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Published on March 15, 2013

Car-crash survivor to tell inspiring story at conference


Brian "Iron Heart" Boyle, an athlete and accident victim who has told his inspiring story of survival on national TV, will be the John Pryor, MD, Memorial Keynote speaker at UHS’ 25th annual Patrick E. O’Hara, MD, Emergency Medicine/Trauma Teaching Day, scheduled for next month in Binghamton.

Mr. Boyle was driving to his home in Maryland in 2004 when a dump truck slammed into his car, thrusting the 18-year-old athlete into a two-month battle for his life at Prince George’s Hospital Center in Cheverly, Md.  During that time, Mr. Boyle, who lost 60 percent of his blood and was revived eight times on the operating table, could see, hear and feel pain, but was unable to talk or move. 

Today, Mr. Boyle has made a full recovery and competed as an Ironman triathlete.  Appearing on national TV to tell his story, he credits caregivers for his many accomplishments, including the more than two dozen marathons and endurance events he’s participated in since his recovery.

Dr. John Pryor, for whom the keynote lecture is named, was an active member of the Greater Binghamton area emergency medical services community who went on to become medical director of trauma care at the University of Pennsylvania Health System.  He was killed on Christmas Day 2008 while serving his second tour of duty as a combat surgeon with the U.S. military in Iraq. 
 
The O’Hara conference is the Southern Tier's leading annual clinical gathering on trauma and emergency care.  It is scheduled for Saturday, April 20, at the Binghamton Riverwalk Hotel and Conference Center, 225 Water St. in Binghamton.

This year's teaching day, scheduled from 7 a.m. to 5 p.m., is presented by UHS Wilson Medical Center, a state-designated trauma and stroke center.

Other conference speakers include a number of emergency care educators:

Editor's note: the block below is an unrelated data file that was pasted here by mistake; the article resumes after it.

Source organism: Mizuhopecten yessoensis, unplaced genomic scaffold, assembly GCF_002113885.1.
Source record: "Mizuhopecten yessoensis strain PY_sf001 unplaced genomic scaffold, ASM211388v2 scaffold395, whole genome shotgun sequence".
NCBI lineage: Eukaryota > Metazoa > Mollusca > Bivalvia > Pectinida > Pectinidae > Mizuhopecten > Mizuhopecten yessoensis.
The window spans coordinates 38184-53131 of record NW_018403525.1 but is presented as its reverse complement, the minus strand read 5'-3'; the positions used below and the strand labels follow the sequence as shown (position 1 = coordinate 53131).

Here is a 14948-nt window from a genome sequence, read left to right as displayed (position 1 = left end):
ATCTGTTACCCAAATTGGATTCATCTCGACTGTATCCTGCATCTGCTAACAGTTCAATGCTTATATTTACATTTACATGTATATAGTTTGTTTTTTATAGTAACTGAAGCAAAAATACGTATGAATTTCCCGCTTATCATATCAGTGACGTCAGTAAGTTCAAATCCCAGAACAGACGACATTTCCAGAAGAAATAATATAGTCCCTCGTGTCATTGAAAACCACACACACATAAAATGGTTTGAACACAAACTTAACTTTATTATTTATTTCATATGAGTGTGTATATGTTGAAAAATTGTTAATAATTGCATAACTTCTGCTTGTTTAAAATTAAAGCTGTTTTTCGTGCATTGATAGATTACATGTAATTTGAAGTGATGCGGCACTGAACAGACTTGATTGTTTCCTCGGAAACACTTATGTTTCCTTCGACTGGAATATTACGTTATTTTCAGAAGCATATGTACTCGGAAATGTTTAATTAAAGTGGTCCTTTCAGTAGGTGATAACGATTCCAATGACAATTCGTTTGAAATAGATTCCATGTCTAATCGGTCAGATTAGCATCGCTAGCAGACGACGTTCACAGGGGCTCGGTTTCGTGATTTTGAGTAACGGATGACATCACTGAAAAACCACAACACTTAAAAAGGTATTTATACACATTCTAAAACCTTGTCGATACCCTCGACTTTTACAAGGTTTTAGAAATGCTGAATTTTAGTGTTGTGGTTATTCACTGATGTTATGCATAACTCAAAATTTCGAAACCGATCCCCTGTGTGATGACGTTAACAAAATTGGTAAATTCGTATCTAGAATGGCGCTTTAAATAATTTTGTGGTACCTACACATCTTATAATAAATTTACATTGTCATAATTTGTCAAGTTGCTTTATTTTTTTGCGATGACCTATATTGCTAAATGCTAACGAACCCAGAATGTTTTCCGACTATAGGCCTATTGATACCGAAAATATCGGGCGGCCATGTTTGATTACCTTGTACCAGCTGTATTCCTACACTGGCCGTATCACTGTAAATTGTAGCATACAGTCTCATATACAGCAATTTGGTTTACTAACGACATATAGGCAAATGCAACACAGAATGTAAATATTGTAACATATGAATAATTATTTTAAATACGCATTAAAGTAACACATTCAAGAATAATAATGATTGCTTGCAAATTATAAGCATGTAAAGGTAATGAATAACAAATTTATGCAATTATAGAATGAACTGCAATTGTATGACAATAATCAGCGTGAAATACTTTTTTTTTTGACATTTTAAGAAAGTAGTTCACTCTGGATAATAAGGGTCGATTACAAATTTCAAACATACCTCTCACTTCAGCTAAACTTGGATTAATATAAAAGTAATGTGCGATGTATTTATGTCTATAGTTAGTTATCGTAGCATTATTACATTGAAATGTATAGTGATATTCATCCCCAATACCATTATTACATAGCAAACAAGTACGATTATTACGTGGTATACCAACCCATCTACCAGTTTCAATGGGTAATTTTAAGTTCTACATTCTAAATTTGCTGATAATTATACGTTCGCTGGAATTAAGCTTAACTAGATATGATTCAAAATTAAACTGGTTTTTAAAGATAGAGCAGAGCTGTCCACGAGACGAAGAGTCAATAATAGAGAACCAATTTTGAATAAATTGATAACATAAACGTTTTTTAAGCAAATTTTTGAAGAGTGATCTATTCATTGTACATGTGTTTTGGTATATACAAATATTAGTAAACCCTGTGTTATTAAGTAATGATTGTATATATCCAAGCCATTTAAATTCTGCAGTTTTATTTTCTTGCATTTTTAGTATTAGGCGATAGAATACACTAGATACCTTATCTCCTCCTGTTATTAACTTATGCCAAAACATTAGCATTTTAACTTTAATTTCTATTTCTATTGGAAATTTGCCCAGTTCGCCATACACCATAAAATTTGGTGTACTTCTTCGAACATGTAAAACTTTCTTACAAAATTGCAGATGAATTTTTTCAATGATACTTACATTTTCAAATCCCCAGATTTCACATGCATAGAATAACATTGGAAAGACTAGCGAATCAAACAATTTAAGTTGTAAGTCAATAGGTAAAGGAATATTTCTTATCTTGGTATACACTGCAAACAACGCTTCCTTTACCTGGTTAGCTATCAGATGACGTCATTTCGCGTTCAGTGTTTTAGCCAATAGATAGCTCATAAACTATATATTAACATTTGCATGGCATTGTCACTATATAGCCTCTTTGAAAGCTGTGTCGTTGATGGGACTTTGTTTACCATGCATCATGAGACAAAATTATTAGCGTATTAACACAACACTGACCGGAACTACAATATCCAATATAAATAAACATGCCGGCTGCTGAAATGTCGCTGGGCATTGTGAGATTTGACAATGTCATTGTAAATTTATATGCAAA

Terry Foster, opening keynote speaker.  Terry is a clinical nurse specialist from Edgewood, Ky., who will speak on "The Bizarre and the Spectacular: Unique Cases in Emergency and Trauma Care.”

Scotty Bolleter, chief of the Office of Clinical Direction, Bulverde-Spring Branch EMS.  Scotty will discuss “Because My Heart Tells Me So – Cardiac Complications,” advocating putting common sense back into the management of cardiac events.

Raymond Shelton, director of Professional Development, National Center for Crisis Management, American Academy of Experts in Traumatic Stress.  He will present “Catastrophe and Crisis: Managing the Psychological Trauma.”  This talk will address managing stress reactions of both victims of trauma and first responders and medical staff.

After the afternoon break, attendees will enjoy two additional presentations.  Scotty Bolleter will present “Difficult Discussions: Lighting a Path of Clarity in Critical Communications” and Terry Foster will focus on the use of humor in emergency and trauma care in "How Can You Laugh at That?”

During the morning break and the luncheon buffet, attendees will have an opportunity to visit displays by sponsors and exhibitors and to enjoy chair massages compliments of UHS. 

The Susquehanna Regional EMS Council, REMAC, has designated this event for eight hours of continuing medical education credit.

Fees for attending the event are:

$150 for practicing physicians; $125 for non-UHS nurses and other staff; $80 for emergency medical services personnel, UHS nurses and staff.  There is no cost to UHS resident physicians, medical students and fellows if they register by April 8.  Early-bird registration fee of $80 is available to all EMS providers and UHS staff when registered and paid in full by April 8. 

Registration fees include a continental breakfast, buffet lunch and breaks. For more information or to request a registration brochure, call Lorin Missavage, UHS Emergency and Trauma Services, at 763-6311.

This annual UHS Emergency Medicine/Trauma Teaching Day was dedicated to the memory of Dr. Patrick E. O’Hara as of May 14, 2003.  It recognizes Dr. O’Hara’s outstanding service and dedication to pioneering emergency medical services in Broome County and New York State. 

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